Moving creates loss and we all grieve a loss differently. However, what we do share are some common myths for “healthy” ways to recover from a loss. Unfortunately for most of us, these “healthy” ways are not so healthy and don’t often help much. A frequently practiced myth is to replace the loss quickly. When the beloved family pet dies, some parents rush right out and buy a new pet to replace the old one without allowing children time to grieve the loss of their friend. Are we trying to be intentionally hurtful? Of course not. We are simply trying to make things better for our children.
In our quest to move on too quickly, we may unknowingly create even more stress for our kids as well as some not-so-healthy habits for them in dealing with loss throughout their lives. Rather than rushing to replace the loss, give yourself and your children time to just be sad about the situation. The majority of us are familiar with Dr. Elisabeth Kubler-Ross’ five stages of grief but we don’t always think about these stages outside the parameters of death and dying. We all go through these stage of grief when dealing with any loss. Grief is not a linear process. We can move back and forth through the stages as we experience loss, grief and transition.
Think about the last time you lost your car keys. You go to the hook where you “always” place your keys and they are not there. You stand there looking at the empty hook, look around, and look back at the empty hook. “I can’t believe they’re not there. I always put them there.” (denial) “How could I be so stupid! Now I’m going to be late for work!” (anger) “OK, if I can just find my keys I will make sure I ALWAYS put them on the hook. I will make sure I take the time to do this EVERY day.” (bargaining) “I’m so late. I won’t be able to prepare for my meeting. I won’t have time to get breakfast on the way and I’ll be hungry all day.” (depression) “OK. Get the spare set of keys from the garage and let’s go.” (acceptance)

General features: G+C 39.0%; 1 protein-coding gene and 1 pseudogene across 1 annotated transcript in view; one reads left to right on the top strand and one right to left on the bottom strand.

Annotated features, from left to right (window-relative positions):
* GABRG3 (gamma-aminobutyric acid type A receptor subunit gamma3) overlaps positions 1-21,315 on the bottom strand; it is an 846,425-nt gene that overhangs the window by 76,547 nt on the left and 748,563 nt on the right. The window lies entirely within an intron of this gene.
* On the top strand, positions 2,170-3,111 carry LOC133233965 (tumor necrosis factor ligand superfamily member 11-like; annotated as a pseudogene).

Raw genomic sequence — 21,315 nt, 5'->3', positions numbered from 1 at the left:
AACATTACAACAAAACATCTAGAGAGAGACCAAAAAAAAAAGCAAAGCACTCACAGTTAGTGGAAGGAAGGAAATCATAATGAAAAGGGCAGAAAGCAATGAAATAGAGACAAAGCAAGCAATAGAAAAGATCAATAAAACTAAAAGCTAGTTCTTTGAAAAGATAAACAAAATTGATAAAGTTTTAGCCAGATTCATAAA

When something like this happens, we go through all five of these stages in the matter of just a few minutes. Allowing our children the time to go through the grieving process when moving (and understanding that moving out of one stage doesn’t mean they are “done” with that stage) can be one of the greatest gifts we can give them both now and for the future.
Finding resources for your children is an important step as well. The Invisible String by Patrice Karst is a kid-friendly, simple approach to helping children overcome the fear of separation or loneliness. If possible, try to move between school years or during a school holiday to make the transition a bit easier on your children. Friends are an important part of your children’s world and their adjustment process. Allow them to grief the loss of close friendships and support them in making new ones…on their own time. Check out this helpful guide to assist your children in making new friends: http://www.imom.com/tools/build-relationships/making-friends-discuss-it/
For more information about the Moving Families Initiative, please visit www.movingfamiliesinitiative.com.